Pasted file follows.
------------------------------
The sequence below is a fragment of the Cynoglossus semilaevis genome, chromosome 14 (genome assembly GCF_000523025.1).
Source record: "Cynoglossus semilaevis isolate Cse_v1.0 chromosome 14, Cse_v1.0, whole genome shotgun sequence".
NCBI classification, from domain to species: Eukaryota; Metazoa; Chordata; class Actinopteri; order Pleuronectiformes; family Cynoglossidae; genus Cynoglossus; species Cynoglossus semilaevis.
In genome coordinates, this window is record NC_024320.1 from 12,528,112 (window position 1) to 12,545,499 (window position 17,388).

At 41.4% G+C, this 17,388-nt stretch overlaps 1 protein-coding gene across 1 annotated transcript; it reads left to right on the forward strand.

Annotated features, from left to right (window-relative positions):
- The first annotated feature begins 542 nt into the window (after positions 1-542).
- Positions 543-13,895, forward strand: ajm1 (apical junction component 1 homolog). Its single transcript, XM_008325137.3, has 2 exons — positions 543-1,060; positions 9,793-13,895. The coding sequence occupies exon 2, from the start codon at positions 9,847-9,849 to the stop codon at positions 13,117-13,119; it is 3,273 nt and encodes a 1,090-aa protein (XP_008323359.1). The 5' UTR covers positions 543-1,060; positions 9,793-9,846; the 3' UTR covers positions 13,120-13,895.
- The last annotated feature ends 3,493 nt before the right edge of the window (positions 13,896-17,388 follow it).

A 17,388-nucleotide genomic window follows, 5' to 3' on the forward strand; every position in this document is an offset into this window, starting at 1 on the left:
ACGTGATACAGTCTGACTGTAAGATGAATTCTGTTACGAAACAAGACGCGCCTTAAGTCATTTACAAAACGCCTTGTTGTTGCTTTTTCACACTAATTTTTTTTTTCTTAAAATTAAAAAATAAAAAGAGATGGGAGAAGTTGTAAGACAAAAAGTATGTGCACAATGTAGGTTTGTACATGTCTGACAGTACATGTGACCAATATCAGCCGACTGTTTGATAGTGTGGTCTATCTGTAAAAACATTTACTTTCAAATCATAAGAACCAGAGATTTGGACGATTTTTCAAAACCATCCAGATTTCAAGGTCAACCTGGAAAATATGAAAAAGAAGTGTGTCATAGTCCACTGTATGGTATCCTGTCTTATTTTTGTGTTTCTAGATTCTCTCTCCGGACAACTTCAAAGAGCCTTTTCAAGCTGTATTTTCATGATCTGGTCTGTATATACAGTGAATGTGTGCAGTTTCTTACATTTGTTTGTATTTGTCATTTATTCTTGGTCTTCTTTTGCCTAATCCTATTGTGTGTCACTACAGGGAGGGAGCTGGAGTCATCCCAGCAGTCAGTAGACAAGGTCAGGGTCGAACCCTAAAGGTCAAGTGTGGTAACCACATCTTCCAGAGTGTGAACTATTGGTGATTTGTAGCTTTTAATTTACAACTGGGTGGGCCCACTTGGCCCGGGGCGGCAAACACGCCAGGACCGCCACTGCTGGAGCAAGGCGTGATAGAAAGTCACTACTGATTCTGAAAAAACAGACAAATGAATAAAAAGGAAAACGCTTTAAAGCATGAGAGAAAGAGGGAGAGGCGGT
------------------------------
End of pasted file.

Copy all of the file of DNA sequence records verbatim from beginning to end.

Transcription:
The sequence below is a fragment of the Cynoglossus semilaevis genome, chromosome 14 (genome assembly GCF_000523025.1).
Source record: "Cynoglossus semilaevis isolate Cse_v1.0 chromosome 14, Cse_v1.0, whole genome shotgun sequence".
NCBI classification, from domain to species: Eukaryota; Metazoa; Chordata; class Actinopteri; order Pleuronectiformes; family Cynoglossidae; genus Cynoglossus; species Cynoglossus semilaevis.
In genome coordinates, this window is record NC_024320.1 from 12,528,112 (window position 1) to 12,545,499 (window position 17,388).

At 41.4% G+C, this 17,388-nt stretch overlaps 1 protein-coding gene across 1 annotated transcript; it reads left to right on the forward strand.

Annotated features, from left to right (window-relative positions):
- The first annotated feature begins 542 nt into the window (after positions 1-542).
- Positions 543-13,895, forward strand: ajm1 (apical junction component 1 homolog). Its single transcript, XM_008325137.3, has 2 exons — positions 543-1,060; positions 9,793-13,895. The coding sequence occupies exon 2, from the start codon at positions 9,847-9,849 to the stop codon at positions 13,117-13,119; it is 3,273 nt and encodes a 1,090-aa protein (XP_008323359.1). The 5' UTR covers positions 543-1,060; positions 9,793-9,846; the 3' UTR covers positions 13,120-13,895.
- The last annotated feature ends 3,493 nt before the right edge of the window (positions 13,896-17,388 follow it).

A 17,388-nucleotide genomic window follows, 5' to 3' on the forward strand; every position in this document is an offset into this window, starting at 1 on the left:
ACGTGATACAGTCTGACTGTAAGATGAATTCTGTTACGAAACAAGACGCGCCTTAAGTCATTTACAAAACGCCTTGTTGTTGCTTTTTCACACTAATTTTTTTTTTCTTAAAATTAAAAAATAAAAAGAGATGGGAGAAGTTGTAAGACAAAAAGTATGTGCACAATGTAGGTTTGTACATGTCTGACAGTACATGTGACCAATATCAGCCGACTGTTTGATAGTGTGGTCTATCTGTAAAAACATTTACTTTCAAATCATAAGAACCAGAGATTTGGACGATTTTTCAAAACCATCCAGATTTCAAGGTCAACCTGGAAAATATGAAAAAGAAGTGTGTCATAGTCCACTGTATGGTATCCTGTCTTATTTTTGTGTTTCTAGATTCTCTCTCCGGACAACTTCAAAGAGCCTTTTCAAGCTGTATTTTCATGATCTGGTCTGTATATACAGTGAATGTGTGCAGTTTCTTACATTTGTTTGTATTTGTCATTTATTCTTGGTCTTCTTTTGCCTAATCCTATTGTGTGTCACTACAGGGAGGGAGCTGGAGTCATCCCAGCAGTCAGTAGACAAGGTCAGGGTCGAACCCTAAAGGTCAAGTGTGGTAACCACATCTTCCAGAGTGTGAACTATTGGTGATTTGTAGCTTTTAATTTACAACTGGGTGGGCCCACTTGGCCCGGGGCGGCAAACACGCCAGGACCGCCACTGCTGGAGCAAGGCGTGATAGAAAGTCACTACTGATTCTGAAAAAACAGACAAATGAATAAAAAGGAAAACGCTTTAAAGCATGAGAGAAAGAGGGAGAGGCGGT